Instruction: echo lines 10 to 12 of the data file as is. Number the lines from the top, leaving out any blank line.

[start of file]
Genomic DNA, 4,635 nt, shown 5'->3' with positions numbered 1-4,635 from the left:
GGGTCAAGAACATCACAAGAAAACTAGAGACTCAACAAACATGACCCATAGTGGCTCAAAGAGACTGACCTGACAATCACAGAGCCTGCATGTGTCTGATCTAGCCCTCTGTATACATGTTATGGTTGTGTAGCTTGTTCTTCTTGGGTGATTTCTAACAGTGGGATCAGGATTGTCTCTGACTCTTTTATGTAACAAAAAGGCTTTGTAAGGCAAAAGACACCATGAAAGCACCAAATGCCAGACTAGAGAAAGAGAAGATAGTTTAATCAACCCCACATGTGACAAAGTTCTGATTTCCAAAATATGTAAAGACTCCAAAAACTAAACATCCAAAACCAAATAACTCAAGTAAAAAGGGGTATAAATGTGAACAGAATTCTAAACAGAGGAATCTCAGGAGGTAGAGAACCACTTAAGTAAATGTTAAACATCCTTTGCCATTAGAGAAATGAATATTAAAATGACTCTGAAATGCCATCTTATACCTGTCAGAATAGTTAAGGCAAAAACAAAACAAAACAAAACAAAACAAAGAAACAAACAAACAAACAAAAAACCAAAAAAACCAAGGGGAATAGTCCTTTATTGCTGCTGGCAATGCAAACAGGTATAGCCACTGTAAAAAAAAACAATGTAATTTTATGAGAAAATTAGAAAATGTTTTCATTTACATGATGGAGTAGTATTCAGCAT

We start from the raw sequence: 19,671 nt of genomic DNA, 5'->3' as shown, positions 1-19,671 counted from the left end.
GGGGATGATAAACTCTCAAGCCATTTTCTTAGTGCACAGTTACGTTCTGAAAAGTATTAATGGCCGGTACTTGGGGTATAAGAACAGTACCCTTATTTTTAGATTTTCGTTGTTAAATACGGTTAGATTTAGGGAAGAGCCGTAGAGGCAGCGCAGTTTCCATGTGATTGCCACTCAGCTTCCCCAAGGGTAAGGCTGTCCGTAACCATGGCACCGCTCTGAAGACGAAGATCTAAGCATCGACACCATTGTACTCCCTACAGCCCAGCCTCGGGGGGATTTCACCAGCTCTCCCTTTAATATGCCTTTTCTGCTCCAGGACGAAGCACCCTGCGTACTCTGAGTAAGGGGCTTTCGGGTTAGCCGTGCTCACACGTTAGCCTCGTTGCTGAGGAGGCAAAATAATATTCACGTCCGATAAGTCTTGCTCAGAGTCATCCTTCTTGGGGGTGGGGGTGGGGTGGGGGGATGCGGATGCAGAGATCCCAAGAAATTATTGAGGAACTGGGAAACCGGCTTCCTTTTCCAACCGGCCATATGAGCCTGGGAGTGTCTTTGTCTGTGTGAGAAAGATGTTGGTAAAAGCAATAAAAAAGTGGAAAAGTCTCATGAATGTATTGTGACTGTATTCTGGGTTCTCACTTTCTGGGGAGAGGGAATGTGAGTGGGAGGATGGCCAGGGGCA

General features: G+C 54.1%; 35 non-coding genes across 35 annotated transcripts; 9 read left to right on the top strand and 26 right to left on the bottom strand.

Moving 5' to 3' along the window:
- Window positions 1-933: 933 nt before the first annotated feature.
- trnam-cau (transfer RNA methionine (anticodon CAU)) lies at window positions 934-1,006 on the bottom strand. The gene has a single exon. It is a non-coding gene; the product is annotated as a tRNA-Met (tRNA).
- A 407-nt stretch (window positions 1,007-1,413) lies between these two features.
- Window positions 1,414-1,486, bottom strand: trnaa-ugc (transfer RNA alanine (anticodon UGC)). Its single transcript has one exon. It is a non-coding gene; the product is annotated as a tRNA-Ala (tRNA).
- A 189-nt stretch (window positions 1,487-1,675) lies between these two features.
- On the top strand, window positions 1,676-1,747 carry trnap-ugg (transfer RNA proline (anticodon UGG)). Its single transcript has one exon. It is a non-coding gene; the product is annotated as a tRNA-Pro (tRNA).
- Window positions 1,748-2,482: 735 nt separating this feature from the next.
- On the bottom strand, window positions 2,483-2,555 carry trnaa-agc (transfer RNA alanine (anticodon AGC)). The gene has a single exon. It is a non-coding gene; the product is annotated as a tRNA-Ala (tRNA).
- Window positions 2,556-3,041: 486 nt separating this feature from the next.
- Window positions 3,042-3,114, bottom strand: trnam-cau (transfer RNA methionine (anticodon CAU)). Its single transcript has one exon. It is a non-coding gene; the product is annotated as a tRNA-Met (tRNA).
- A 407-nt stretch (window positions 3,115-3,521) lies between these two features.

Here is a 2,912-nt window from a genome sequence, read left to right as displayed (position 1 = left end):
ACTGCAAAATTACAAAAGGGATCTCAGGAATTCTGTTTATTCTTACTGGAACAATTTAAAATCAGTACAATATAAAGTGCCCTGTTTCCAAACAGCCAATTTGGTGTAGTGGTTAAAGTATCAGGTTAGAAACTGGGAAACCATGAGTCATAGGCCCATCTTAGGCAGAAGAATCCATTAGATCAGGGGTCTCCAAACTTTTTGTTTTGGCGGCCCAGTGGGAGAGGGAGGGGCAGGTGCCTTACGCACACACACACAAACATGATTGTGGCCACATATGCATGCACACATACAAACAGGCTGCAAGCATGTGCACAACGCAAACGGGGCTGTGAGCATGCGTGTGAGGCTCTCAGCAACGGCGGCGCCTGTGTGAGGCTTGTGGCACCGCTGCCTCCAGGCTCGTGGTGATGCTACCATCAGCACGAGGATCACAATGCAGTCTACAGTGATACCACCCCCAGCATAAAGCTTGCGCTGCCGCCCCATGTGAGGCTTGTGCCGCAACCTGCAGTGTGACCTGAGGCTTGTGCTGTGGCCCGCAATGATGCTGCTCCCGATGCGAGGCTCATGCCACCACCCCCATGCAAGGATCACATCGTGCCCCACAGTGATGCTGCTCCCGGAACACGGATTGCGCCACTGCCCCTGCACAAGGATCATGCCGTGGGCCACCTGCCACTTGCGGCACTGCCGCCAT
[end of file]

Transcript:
- Window positions 1,414-1,486, bottom strand: trnaa-ugc (transfer RNA alanine (anticodon UGC)). Its single transcript has one exon. It is a non-coding gene; the product is annotated as a tRNA-Ala (tRNA).
- A 189-nt stretch (window positions 1,487-1,675) lies between these two features.
- On the top strand, window positions 1,676-1,747 carry trnap-ugg (transfer RNA proline (anticodon UGG)). Its single transcript has one exon. It is a non-coding gene; the product is annotated as a tRNA-Pro (tRNA).